JACKSON, Miss. (WLBT) - Assuming Mississippians practice complete social distancing requirements throughout May, a Washington-based research institute projects the state will see nearly nine hundred more deaths from COVID-19 over the next four months, a figure that could be higher because of two factors the organization didn’t include in its analysis of the state.
Those factors include Mississippi’s COVID-19 hospitalization rate and the prevalence of nursing home outbreaks that have tripled in less than a day.
The Institute for Health Metrics and Evaluation’s website provides projected estimates for all fifty states, based on population density, transit patterns and social distancing measures.
White House officials also used the IHME forecast to examine how the pandemic could affect the country as a whole.
The model, updated daily by members of the institute, showed a decrease of more than 100 deaths in the estimate following Gov. Tate Reeves’ shelter-in-place order for the state this week, which takes effect Friday evening.
The forecast from IHME shows a sobering reality for Mississippians: steadily increasing deaths from the coronavirus, up to a peak of 34 per day by April 20.
While that number is merely an estimate, it’s still concerning to many doctors and physicians.
Dr. Clay Hays, who serves as president of the state’s medical association, said he believes the IHME forecast model played a role in convincing Reeves to enact more stringent measures across Mississippi.
“I definitely think that’s the case. We needed to send a strong and clear message to the public that they needed to take this seriously," Hays said. "Social distancing, it sounds like of funny or blase. This is a real deal. When somebody gets this virus, it is very contagious and can hurt people in a big way and come on people very quickly, so we needed to do something different.”
IHME’s forecast model does not, however, include those hospitalized for COVID-19 in Mississippi, nor the rate of hospitalization, according to the organization’s methodology.
Those factors would likely lead to a higher death estimate, since Mississippi’s hospitalization rate stands as second-highest in the nation, according to a 3 On Your Side analysis of data from The COVID Tracking Project.
That hospitalization rate, Hays said, likely can be attributed to higher numbers of underlying conditions for a significant portion of the state’s population, including diabetes and stroke.
Another factor not included in the study: a disproportionate number of cases among older Mississippians because of outbreaks in long-term care facilities, like nursing homes.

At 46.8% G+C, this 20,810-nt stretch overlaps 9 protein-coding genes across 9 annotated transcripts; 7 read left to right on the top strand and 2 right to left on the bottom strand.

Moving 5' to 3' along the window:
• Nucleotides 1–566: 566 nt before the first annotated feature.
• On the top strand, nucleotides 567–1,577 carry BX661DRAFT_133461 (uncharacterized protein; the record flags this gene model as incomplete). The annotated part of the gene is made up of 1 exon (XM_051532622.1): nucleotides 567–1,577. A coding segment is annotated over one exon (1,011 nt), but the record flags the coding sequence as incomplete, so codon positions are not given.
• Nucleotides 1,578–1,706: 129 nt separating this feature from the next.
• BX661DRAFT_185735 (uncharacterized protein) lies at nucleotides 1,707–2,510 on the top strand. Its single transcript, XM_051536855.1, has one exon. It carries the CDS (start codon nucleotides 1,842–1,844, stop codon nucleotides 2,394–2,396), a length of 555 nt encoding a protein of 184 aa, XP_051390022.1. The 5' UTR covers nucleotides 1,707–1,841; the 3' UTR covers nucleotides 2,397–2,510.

Right now, the Mississippi State Department of Health said it is investigating outbreaks -- which can be as small as one positive case -- in twenty different counties around the state.
One day earlier, state health officials reported they were handling outbreaks in just seven counties.
“Older folks, they have a much harder time, and their immune response is just challenged, and that’s why they have a really hard time getting over the virus when they get it," Hays said.
Data released by MSDH show the challenge older patients face.
Of the 26 deaths from COVID-19 thus far, 85 percent were people over the age of 60.
But Hays said those statistics don’t always influence a person’s behavior.
“These are numbers. People don’t think much about numbers, but you know what’s behind those numbers are people and families. You’re going to know somebody that’s been infected with COVID-19," Hays said.
Still, Hays remains optimistic about the outcome here.
He believes that Mississippi’s late start for infections, when compared with other states, will ultimately help us.
“We fortunately are a little ahead of the game, to be honest with you. I mean, the folks that were in New York or Washington State, they really didn’t have a chance. They didn’t know when it was gonna hit. We have that idea. We have that benefit. Now we’re gonna have more cases. That’s because we’re doing more testing. We’re learning more and more about it each day," Hays said. "We’re doing different things today than we were yesterday.”